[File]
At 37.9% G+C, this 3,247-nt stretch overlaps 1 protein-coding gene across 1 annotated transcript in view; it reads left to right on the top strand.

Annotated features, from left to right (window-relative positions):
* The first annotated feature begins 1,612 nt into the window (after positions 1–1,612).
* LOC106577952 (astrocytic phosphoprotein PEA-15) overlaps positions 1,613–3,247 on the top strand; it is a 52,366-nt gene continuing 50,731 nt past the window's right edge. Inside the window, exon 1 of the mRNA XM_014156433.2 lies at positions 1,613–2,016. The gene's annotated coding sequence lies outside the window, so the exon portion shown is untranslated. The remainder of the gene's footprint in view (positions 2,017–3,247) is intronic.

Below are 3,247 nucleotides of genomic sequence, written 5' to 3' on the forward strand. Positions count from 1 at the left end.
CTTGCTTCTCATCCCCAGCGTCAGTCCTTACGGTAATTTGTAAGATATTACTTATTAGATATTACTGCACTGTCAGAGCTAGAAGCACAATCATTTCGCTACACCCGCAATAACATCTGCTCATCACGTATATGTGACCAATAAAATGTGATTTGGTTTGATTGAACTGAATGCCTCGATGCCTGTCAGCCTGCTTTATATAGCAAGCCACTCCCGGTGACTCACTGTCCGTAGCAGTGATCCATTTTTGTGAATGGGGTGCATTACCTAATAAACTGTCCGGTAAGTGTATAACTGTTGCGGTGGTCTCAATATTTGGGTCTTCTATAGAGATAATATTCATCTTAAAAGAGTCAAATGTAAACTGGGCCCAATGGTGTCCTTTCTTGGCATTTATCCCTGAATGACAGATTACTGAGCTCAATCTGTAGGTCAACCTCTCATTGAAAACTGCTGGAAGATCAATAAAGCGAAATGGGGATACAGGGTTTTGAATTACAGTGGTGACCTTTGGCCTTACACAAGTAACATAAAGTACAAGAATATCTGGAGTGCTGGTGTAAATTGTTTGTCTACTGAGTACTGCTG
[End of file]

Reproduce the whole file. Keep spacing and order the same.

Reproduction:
At 37.9% G+C, this 3,247-nt stretch overlaps 1 protein-coding gene across 1 annotated transcript in view; it reads left to right on the top strand.

Annotated features, from left to right (window-relative positions):
* The first annotated feature begins 1,612 nt into the window (after positions 1–1,612).
* LOC106577952 (astrocytic phosphoprotein PEA-15) overlaps positions 1,613–3,247 on the top strand; it is a 52,366-nt gene continuing 50,731 nt past the window's right edge. Inside the window, exon 1 of the mRNA XM_014156433.2 lies at positions 1,613–2,016. The gene's annotated coding sequence lies outside the window, so the exon portion shown is untranslated. The remainder of the gene's footprint in view (positions 2,017–3,247) is intronic.

Below are 3,247 nucleotides of genomic sequence, written 5' to 3' on the forward strand. Positions count from 1 at the left end.
CTTGCTTCTCATCCCCAGCGTCAGTCCTTACGGTAATTTGTAAGATATTACTTATTAGATATTACTGCACTGTCAGAGCTAGAAGCACAATCATTTCGCTACACCCGCAATAACATCTGCTCATCACGTATATGTGACCAATAAAATGTGATTTGGTTTGATTGAACTGAATGCCTCGATGCCTGTCAGCCTGCTTTATATAGCAAGCCACTCCCGGTGACTCACTGTCCGTAGCAGTGATCCATTTTTGTGAATGGGGTGCATTACCTAATAAACTGTCCGGTAAGTGTATAACTGTTGCGGTGGTCTCAATATTTGGGTCTTCTATAGAGATAATATTCATCTTAAAAGAGTCAAATGTAAACTGGGCCCAATGGTGTCCTTTCTTGGCATTTATCCCTGAATGACAGATTACTGAGCTCAATCTGTAGGTCAACCTCTCATTGAAAACTGCTGGAAGATCAATAAAGCGAAATGGGGATACAGGGTTTTGAATTACAGTGGTGACCTTTGGCCTTACACAAGTAACATAAAGTACAAGAATATCTGGAGTGCTGGTGTAAATTGTTTGTCTACTGAGTACTGCTG